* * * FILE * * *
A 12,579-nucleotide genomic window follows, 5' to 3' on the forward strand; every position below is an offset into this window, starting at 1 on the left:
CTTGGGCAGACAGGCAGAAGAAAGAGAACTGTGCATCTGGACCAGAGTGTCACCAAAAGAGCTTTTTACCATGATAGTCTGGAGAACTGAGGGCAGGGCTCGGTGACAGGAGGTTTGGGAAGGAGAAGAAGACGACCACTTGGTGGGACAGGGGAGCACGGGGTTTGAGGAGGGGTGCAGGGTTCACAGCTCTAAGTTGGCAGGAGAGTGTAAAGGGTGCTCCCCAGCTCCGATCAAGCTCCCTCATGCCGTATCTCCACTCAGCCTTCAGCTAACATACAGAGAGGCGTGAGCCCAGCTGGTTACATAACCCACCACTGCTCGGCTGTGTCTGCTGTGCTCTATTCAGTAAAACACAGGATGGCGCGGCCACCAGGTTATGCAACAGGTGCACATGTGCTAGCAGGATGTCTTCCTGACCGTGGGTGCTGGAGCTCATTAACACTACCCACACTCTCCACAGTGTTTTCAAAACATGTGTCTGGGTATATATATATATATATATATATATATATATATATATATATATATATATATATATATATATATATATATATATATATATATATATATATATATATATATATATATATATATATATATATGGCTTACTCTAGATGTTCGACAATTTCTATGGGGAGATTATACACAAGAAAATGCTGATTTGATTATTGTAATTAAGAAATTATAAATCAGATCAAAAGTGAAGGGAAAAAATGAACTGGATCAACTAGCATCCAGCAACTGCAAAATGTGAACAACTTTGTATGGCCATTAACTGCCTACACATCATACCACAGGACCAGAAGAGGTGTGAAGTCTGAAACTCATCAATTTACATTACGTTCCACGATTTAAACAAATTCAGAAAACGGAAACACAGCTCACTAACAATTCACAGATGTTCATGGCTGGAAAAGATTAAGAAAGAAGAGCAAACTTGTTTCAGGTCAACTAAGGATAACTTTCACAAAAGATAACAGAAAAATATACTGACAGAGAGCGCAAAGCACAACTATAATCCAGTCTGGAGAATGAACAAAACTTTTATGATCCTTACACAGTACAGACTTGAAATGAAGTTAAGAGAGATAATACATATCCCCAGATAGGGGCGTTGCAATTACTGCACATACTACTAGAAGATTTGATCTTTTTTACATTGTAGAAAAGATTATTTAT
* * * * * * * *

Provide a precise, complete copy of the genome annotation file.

A 12,579-nucleotide genomic window follows, 5' to 3' on the forward strand; every position below is an offset into this window, starting at 1 on the left:
CTTGGGCAGACAGGCAGAAGAAAGAGAACTGTGCATCTGGACCAGAGTGTCACCAAAAGAGCTTTTTACCATGATAGTCTGGAGAACTGAGGGCAGGGCTCGGTGACAGGAGGTTTGGGAAGGAGAAGAAGACGACCACTTGGTGGGACAGGGGAGCACGGGGTTTGAGGAGGGGTGCAGGGTTCACAGCTCTAAGTTGGCAGGAGAGTGTAAAGGGTGCTCCCCAGCTCCGATCAAGCTCCCTCATGCCGTATCTCCACTCAGCCTTCAGCTAACATACAGAGAGGCGTGAGCCCAGCTGGTTACATAACCCACCACTGCTCGGCTGTGTCTGCTGTGCTCTATTCAGTAAAACACAGGATGGCGCGGCCACCAGGTTATGCAACAGGTGCACATGTGCTAGCAGGATGTCTTCCTGACCGTGGGTGCTGGAGCTCATTAACACTACCCACACTCTCCACAGTGTTTTCAAAACATGTGTCTGGGTATATATATATATATATATATATATATATATATATATATATATATATATATATATATATATATATATATATATATATATATATATATATATATATATATATATATATATATATATATATGGCTTACTCTAGATGTTCGACAATTTCTATGGGGAGATTATACACAAGAAAATGCTGATTTGATTATTGTAATTAAGAAATTATAAATCAGATCAAAAGTGAAGGGAAAAAATGAACTGGATCAACTAGCATCCAGCAACTGCAAAATGTGAACAACTTTGTATGGCCATTAACTGCCTACACATCATACCACAGGACCAGAAGAGGTGTGAAGTCTGAAACTCATCAATTTACATTACGTTCCACGATTTAAACAAATTCAGAAAACGGAAACACAGCTCACTAACAATTCACAGATGTTCATGGCTGGAAAAGATTAAGAAAGAAGAGCAAACTTGTTTCAGGTCAACTAAGGATAACTTTCACAAAAGATAACAGAAAAATATACTGACAGAGAGCGCAAAGCACAACTATAATCCAGTCTGGAGAATGAACAAAACTTTTATGATCCTTACACAGTACAGACTTGAAATGAAGTTAAGAGAGATAATACATATCCCCAGATAGGGGCGTTGCAATTACTGCACATACTACTAGAAGATTTGATCTTTTTTACATTGTAGAAAAGATTATTTAT